The anthrax vaccine was developed using rhesus monkeys. The vaccine for humans was completed in the US during the 1950s. FDA approval of the vaccine followed in 1970. Besides its military application, the vaccine has been used consistently to vaccinate those most likely to be exposed to the disease, such as lab workers, veterinarians and people working in the livestock industry. Severe reactions to the vaccine are reported to be less than 1 per cent. The anthrax vaccine works by aiding your immune system in preventing the anthrax bacteria from producing deadly toxins. The vaccine is a sterile product that uses dead bacteria from a strain of the anthrax organism that is known to not cause the disease.
The following may not take the vaccine:
*People with a history of severe reaction to anthrax vaccination
*People with acute respiratory disease or active infection
*People with depressed immune system
*People younger than 18 or older than 65
Although potentially lethal, once human infection occurs there are treatments available.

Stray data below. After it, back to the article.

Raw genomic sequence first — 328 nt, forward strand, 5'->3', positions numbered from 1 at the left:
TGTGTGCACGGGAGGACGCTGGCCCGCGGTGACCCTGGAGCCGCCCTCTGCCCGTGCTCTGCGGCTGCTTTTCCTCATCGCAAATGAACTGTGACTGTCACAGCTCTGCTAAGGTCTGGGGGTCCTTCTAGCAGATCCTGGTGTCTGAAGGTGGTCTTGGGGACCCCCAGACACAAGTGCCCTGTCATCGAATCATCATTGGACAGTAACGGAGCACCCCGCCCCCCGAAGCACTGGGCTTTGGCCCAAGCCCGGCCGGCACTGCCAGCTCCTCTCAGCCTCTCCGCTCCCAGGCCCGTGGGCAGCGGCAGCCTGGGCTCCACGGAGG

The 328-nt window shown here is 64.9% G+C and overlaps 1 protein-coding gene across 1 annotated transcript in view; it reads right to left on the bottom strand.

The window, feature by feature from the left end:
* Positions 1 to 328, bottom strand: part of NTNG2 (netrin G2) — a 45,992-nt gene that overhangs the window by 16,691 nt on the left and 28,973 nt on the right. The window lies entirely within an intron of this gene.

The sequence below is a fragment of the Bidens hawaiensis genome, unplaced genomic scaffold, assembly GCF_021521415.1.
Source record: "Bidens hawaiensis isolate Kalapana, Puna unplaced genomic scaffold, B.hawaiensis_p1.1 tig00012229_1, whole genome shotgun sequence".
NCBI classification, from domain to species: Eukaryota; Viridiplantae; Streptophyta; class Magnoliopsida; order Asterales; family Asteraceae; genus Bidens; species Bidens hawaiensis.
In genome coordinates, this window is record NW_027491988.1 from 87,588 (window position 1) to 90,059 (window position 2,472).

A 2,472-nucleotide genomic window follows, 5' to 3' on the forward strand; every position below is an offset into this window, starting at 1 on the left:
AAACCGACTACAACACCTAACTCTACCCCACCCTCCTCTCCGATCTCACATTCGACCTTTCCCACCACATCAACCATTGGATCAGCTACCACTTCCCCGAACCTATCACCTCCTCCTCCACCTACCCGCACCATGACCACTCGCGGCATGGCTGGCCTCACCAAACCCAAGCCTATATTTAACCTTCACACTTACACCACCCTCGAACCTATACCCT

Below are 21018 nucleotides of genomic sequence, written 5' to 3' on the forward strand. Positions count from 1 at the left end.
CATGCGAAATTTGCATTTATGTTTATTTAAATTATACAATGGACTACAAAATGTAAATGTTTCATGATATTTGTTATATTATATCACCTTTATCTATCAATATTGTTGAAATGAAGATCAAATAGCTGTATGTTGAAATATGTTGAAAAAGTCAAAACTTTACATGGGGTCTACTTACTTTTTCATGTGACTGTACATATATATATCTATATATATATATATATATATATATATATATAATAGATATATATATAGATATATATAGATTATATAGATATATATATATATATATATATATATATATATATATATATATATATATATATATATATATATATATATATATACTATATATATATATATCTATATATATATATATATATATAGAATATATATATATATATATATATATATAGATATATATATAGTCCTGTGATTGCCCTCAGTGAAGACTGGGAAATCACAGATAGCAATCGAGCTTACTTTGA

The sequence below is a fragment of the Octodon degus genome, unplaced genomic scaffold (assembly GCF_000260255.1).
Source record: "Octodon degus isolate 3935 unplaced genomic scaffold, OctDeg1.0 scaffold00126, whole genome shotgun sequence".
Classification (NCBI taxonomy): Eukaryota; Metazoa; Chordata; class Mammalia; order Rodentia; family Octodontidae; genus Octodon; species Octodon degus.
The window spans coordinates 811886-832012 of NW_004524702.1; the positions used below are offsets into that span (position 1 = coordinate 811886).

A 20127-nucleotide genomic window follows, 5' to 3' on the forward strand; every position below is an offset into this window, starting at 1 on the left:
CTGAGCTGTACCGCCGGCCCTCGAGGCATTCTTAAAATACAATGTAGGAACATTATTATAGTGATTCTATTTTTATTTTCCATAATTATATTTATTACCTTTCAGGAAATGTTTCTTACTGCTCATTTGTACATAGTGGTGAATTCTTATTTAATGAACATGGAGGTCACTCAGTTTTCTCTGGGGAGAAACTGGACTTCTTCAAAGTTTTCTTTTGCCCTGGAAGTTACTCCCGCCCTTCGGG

The US government has approved the Bayer corporation's Cipro antibiotic as a primary agent for treating anthrax infection. Highlighting the urgent need for pharmacological assistance in "biological warfare" agents, the US government approved the use of Cipro based on animal data alone. Normally it would be necessary to test the compound in the human population.
Although the terrorist attacks in the United States on 11 September did not involve the use of biological or chemical weapons, they have added urgency to the US anthrax vaccination program and provided a chilling context for future discussions on vaccine production.
Currently, the sole manufacturer of the anthrax vaccine used by the military is Michigan-based Bioport Corporation. The company has been cited on several occasions by the Food and Drug Administration (FDA) for manufacturing violations.